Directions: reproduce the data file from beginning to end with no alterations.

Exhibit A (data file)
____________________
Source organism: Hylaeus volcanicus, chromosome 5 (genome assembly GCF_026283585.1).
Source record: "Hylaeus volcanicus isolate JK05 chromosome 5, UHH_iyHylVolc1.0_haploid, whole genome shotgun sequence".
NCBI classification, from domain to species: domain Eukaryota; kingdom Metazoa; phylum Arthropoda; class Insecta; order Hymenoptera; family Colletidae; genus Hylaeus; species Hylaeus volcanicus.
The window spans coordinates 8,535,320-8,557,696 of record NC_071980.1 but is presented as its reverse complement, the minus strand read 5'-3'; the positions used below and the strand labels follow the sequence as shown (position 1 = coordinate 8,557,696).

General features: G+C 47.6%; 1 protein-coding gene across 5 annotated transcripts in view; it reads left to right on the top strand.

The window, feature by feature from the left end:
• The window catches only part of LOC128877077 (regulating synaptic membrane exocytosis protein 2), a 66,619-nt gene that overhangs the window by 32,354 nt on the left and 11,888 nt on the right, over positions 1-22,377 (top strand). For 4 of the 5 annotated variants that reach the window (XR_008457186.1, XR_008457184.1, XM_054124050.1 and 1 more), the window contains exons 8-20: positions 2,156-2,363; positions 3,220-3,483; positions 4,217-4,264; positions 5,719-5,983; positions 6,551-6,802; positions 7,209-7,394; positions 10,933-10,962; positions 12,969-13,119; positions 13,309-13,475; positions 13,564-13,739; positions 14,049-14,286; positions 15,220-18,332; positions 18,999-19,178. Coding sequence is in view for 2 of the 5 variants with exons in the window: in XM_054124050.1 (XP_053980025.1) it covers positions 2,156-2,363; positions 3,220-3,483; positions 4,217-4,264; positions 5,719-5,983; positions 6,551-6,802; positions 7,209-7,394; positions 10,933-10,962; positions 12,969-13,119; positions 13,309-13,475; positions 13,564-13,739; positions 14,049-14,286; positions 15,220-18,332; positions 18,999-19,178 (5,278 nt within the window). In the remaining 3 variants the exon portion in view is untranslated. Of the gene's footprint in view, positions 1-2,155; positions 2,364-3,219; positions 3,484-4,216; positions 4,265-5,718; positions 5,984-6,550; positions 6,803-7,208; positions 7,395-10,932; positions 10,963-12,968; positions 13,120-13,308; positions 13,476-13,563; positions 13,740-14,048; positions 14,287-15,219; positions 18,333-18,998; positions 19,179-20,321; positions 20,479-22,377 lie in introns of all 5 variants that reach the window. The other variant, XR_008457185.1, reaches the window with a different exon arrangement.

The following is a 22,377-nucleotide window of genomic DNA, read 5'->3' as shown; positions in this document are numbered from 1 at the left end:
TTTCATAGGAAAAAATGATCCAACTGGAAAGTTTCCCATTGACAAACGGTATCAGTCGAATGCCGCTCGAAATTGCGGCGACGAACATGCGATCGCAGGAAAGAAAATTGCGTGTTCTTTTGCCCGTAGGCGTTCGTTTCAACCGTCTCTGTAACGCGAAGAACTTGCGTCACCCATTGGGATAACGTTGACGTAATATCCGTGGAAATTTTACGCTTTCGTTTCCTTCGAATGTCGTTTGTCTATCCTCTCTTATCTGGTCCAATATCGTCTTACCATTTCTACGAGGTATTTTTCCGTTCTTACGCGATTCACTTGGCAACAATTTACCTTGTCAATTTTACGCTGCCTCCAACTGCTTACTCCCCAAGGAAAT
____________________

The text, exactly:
Source organism: Hylaeus volcanicus, chromosome 5 (genome assembly GCF_026283585.1).
Source record: "Hylaeus volcanicus isolate JK05 chromosome 5, UHH_iyHylVolc1.0_haploid, whole genome shotgun sequence".
NCBI classification, from domain to species: domain Eukaryota; kingdom Metazoa; phylum Arthropoda; class Insecta; order Hymenoptera; family Colletidae; genus Hylaeus; species Hylaeus volcanicus.
The window spans coordinates 8,535,320-8,557,696 of record NC_071980.1 but is presented as its reverse complement, the minus strand read 5'-3'; the positions used below and the strand labels follow the sequence as shown (position 1 = coordinate 8,557,696).

General features: G+C 47.6%; 1 protein-coding gene across 5 annotated transcripts in view; it reads left to right on the top strand.

The window, feature by feature from the left end:
• The window catches only part of LOC128877077 (regulating synaptic membrane exocytosis protein 2), a 66,619-nt gene that overhangs the window by 32,354 nt on the left and 11,888 nt on the right, over positions 1-22,377 (top strand). For 4 of the 5 annotated variants that reach the window (XR_008457186.1, XR_008457184.1, XM_054124050.1 and 1 more), the window contains exons 8-20: positions 2,156-2,363; positions 3,220-3,483; positions 4,217-4,264; positions 5,719-5,983; positions 6,551-6,802; positions 7,209-7,394; positions 10,933-10,962; positions 12,969-13,119; positions 13,309-13,475; positions 13,564-13,739; positions 14,049-14,286; positions 15,220-18,332; positions 18,999-19,178. Coding sequence is in view for 2 of the 5 variants with exons in the window: in XM_054124050.1 (XP_053980025.1) it covers positions 2,156-2,363; positions 3,220-3,483; positions 4,217-4,264; positions 5,719-5,983; positions 6,551-6,802; positions 7,209-7,394; positions 10,933-10,962; positions 12,969-13,119; positions 13,309-13,475; positions 13,564-13,739; positions 14,049-14,286; positions 15,220-18,332; positions 18,999-19,178 (5,278 nt within the window). In the remaining 3 variants the exon portion in view is untranslated. Of the gene's footprint in view, positions 1-2,155; positions 2,364-3,219; positions 3,484-4,216; positions 4,265-5,718; positions 5,984-6,550; positions 6,803-7,208; positions 7,395-10,932; positions 10,963-12,968; positions 13,120-13,308; positions 13,476-13,563; positions 13,740-14,048; positions 14,287-15,219; positions 18,333-18,998; positions 19,179-20,321; positions 20,479-22,377 lie in introns of all 5 variants that reach the window. The other variant, XR_008457185.1, reaches the window with a different exon arrangement.

The following is a 22,377-nucleotide window of genomic DNA, read 5'->3' as shown; positions in this document are numbered from 1 at the left end:
TTTCATAGGAAAAAATGATCCAACTGGAAAGTTTCCCATTGACAAACGGTATCAGTCGAATGCCGCTCGAAATTGCGGCGACGAACATGCGATCGCAGGAAAGAAAATTGCGTGTTCTTTTGCCCGTAGGCGTTCGTTTCAACCGTCTCTGTAACGCGAAGAACTTGCGTCACCCATTGGGATAACGTTGACGTAATATCCGTGGAAATTTTACGCTTTCGTTTCCTTCGAATGTCGTTTGTCTATCCTCTCTTATCTGGTCCAATATCGTCTTACCATTTCTACGAGGTATTTTTCCGTTCTTACGCGATTCACTTGGCAACAATTTACCTTGTCAATTTTACGCTGCCTCCAACTGCTTACTCCCCAAGGAAAT